The Corner


Law Schools Need More Diversity — Intellectual Diversity

Students who go to law school will be taught largely by professors who are leftist and that is especially true in “public law” subjects like Constitutional Law. That disserves the students as well as the nation as a whole, since those students eventually become our lawyers, judges, and to a great extent, lawmakers.

In today’s Martin Center article, Professor Jonathan Adler of Case Western Law School makes the case for increased intellectual diversity on law-school faculties. “At many law schools,” Adler writes, “students rarely encounter the forceful articulation of right-of-center views. Thus it should be no surprise that many who study in American law schools fail to understand such views. Reading a book or some court opinions can only do so much.”

Adler and a small number of concerned professors have requested the Association of American Law Schools to allow them access to its data on law-faculty hiring so they can better document the ideological imbalance. The AALS has allowed others access to that data in the past, but has balked at giving this conservative/libertarian group similar access. Suddenly, concerns about privacy have arisen.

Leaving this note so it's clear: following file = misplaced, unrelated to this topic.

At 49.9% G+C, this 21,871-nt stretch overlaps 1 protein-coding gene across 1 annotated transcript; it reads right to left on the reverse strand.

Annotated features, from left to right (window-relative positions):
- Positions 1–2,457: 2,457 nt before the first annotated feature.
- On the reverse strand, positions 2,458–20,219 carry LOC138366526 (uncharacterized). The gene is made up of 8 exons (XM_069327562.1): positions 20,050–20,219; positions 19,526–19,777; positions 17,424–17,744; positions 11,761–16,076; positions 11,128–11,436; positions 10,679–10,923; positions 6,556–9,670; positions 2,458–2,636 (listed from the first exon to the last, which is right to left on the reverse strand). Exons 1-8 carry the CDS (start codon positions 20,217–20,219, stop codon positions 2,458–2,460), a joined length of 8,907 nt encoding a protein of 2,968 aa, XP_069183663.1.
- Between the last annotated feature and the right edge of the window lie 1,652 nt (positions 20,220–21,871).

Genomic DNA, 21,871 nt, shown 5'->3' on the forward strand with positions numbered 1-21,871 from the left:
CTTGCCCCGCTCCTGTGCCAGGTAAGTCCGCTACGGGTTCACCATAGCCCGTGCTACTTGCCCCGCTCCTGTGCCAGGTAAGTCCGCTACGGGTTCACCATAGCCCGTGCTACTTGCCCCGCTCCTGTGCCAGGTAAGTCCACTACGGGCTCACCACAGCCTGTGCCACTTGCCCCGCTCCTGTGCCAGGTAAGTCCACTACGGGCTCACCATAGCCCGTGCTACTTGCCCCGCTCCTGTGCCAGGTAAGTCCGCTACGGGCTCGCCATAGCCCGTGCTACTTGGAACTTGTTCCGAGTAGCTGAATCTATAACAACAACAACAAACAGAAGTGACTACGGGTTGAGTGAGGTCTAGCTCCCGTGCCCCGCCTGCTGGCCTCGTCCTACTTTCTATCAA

Summing up, Adler writes, “Law schools, as much as any other part of the academy, rely upon a robust exchange of views to further their pedagogical mission. Insofar as law school faculties fail to reflect and represent the range of views found within the legal profession — let alone society at large — it is difficult for law schools to fulfill their pedagogical aims. If law schools (and the AALS) were truer to their mission, they would do more to understand and address the causes and consequences of ideological uniformity on law school faculties.”

The Left prizes its position of dominance in education, especially in the education of the legal profession. Wresting even a small portion of legal teaching away from it will be a long, hard battle.

George Leef is the the director of editorial content at the James G. Martin Center for Academic Renewal.


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